Handing out the first batch of the newspaper in Mykolayivka
Ukraine’s Euromaidan revolution Ukraine bore many consequences. Some are disputable, some are visible, and some – not as much as was expected. However, at least one advantage of this revolution is doubtless. People who went through Maidan will never be the same again, those who once realized what civil society is will not be able to pretend that they did not have this experience. Volunteers are working in different fields, sometimes replacing the government. But how can this drop in the ocean principle be implemented in the area of media?
“Ukrainian propaganda works in the same way as Russian propaganda” is an opinion with increasing popularity among European audiences. However, it has a little in common with reality. First of all, if talking about Europe, Ukraine simply does not have so many resources to make its content so popular there. Second, the internal media environment is quite different in Ukraine. Comparing to Russia, where the main media in that way or another are controlled by the state, Ukraine’s media outlets are controlled by multiple “kings” who with their help are dealing with their own problems:
- Inter is strongly associated with Serhiy Lyovochkin, former head of the Presidential Administration of Ukraine for disgraced ex-President Viktor Yanukovych and the oligarch Dmytro Firtash;
- Channel Ukraine – with Rinat Akhmetov;
- 1+1 – with Ihor Kolomoyskyi;
- ICTV – with the Pinchuk family.
When all these guys have things to say to each other, nobody can stop them. Deputies from parties supported by the opponents will be bad mouthed. So one cannot say that this propaganda is pro-Ukrainian, it is rather can be called a propaganda which serves to the interest of particular political force, most often this interest is connected to the electoral process and is aimed only at the Ukrainian viewer. Local problems and achievements usually are used only as an instrument of the big picture needed for serving the interests of the owner.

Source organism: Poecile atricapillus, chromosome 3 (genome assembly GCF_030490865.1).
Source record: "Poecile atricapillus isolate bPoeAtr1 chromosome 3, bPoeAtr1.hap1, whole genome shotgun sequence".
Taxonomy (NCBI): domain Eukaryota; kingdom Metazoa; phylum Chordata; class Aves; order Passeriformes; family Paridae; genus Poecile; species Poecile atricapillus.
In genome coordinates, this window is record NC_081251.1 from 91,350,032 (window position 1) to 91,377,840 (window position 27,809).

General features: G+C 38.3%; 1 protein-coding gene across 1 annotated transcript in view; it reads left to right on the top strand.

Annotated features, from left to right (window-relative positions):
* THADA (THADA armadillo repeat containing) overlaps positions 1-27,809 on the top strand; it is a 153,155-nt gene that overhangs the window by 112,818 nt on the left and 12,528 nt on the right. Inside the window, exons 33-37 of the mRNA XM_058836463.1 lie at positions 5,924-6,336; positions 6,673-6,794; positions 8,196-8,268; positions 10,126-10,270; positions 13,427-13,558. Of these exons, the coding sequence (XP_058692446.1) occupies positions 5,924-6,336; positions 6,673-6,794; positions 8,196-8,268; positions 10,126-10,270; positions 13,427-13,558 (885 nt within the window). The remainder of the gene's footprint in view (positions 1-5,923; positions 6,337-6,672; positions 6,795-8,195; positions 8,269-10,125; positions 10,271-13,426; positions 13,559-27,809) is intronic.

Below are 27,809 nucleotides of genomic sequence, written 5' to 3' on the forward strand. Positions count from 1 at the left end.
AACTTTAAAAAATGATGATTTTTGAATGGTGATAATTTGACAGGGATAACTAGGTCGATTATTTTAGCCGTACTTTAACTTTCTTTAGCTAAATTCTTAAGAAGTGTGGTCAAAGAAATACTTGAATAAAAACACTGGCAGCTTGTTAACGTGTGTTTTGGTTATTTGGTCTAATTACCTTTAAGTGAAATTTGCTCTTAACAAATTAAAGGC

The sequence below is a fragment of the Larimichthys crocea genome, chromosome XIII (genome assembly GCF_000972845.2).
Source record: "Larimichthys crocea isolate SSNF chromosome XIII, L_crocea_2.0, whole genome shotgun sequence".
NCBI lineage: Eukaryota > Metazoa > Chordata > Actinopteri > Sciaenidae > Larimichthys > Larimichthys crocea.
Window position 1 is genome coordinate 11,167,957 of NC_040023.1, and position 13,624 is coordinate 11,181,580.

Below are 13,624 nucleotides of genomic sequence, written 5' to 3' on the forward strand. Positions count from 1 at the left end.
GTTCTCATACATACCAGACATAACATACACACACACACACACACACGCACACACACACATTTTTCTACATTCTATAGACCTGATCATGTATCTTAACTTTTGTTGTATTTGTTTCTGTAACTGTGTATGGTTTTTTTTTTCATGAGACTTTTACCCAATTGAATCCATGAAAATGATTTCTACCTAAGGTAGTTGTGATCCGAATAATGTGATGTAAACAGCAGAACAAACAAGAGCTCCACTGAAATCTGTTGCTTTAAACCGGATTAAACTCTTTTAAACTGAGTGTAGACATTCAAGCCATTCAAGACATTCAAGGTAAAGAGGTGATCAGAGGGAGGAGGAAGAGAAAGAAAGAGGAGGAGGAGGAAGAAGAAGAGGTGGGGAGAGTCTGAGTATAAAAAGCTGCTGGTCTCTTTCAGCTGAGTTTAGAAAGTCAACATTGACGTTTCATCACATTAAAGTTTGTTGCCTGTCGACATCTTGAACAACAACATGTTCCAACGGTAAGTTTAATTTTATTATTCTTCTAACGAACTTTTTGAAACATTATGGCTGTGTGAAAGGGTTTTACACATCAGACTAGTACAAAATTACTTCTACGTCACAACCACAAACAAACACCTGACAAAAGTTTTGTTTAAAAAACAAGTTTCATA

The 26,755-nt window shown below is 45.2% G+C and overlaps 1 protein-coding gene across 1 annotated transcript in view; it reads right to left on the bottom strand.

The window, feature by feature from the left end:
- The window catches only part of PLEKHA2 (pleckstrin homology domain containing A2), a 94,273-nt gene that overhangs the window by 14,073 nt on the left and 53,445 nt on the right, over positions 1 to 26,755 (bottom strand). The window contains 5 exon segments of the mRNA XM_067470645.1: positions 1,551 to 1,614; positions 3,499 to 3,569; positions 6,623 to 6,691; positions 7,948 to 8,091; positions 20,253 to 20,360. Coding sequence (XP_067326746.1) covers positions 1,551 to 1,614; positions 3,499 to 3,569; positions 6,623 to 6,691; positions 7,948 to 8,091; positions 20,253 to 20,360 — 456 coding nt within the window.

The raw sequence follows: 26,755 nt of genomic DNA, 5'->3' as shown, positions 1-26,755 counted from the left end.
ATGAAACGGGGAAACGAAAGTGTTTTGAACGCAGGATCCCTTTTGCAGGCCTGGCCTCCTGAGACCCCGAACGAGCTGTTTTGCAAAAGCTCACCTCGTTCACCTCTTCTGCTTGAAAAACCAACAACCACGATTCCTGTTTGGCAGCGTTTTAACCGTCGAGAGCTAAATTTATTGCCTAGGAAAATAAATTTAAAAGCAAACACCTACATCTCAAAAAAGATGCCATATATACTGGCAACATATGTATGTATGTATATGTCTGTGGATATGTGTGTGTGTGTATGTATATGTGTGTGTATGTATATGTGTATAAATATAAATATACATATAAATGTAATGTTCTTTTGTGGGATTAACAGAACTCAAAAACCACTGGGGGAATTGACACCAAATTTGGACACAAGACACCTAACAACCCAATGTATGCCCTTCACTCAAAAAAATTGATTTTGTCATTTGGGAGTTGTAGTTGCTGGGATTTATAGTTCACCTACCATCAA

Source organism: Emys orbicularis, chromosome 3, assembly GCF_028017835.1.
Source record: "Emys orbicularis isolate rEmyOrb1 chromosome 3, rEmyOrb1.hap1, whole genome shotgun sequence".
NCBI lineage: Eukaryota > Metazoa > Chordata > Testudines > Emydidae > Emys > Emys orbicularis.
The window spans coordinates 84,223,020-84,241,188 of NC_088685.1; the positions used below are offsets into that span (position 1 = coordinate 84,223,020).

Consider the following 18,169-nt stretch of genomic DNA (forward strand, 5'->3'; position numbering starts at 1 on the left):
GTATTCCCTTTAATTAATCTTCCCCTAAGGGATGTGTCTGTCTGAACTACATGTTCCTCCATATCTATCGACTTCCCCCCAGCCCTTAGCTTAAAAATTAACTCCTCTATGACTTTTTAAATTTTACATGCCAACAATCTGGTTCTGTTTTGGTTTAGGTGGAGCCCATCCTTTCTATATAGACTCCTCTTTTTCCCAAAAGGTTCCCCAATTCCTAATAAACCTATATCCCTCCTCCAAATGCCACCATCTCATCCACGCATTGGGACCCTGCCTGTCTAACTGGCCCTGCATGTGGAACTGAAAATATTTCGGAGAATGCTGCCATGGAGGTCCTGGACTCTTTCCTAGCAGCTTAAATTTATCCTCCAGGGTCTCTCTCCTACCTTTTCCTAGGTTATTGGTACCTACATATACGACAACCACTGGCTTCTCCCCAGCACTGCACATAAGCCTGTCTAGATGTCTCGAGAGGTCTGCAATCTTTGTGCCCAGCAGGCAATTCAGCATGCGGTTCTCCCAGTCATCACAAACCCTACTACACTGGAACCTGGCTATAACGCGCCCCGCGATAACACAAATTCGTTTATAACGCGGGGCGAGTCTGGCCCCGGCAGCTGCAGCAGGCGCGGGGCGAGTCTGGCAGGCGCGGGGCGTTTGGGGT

The situation is even worse with the printed media. According to the survey conducted in 2014, in the last year 42% of Ukrainians did not read a single book. Only 57.9% of respondents read a text longer than 100 pages last year. 60-77% of Ukrainians named that there is no need in reading as the main reason. Also, though hard to imagine, there are towns in Ukraine without local press at all. Local issues are kept uncovered, and the dialog which is so needed in local communities in today’s circumstances is not established. People are left with rumors, guessing, and national scale problems.
Is the situation helpless? One might say that the media business is enormously expensive, so there is no alternative. Is it really true, and is there any hope for implementing civic society principles in the local press?
In the middle of October 2015 in Mykolayivka, a town near the Ukrainian-controlled city of Sloviansk in Donetsk Oblast, the first issue of the newspaper “Voices of the City” had been published. So far it is the only city newspaper in Mykolayivka. It was made by about 20 pupils of the local school №3, two German, and three Ukrainian journalists.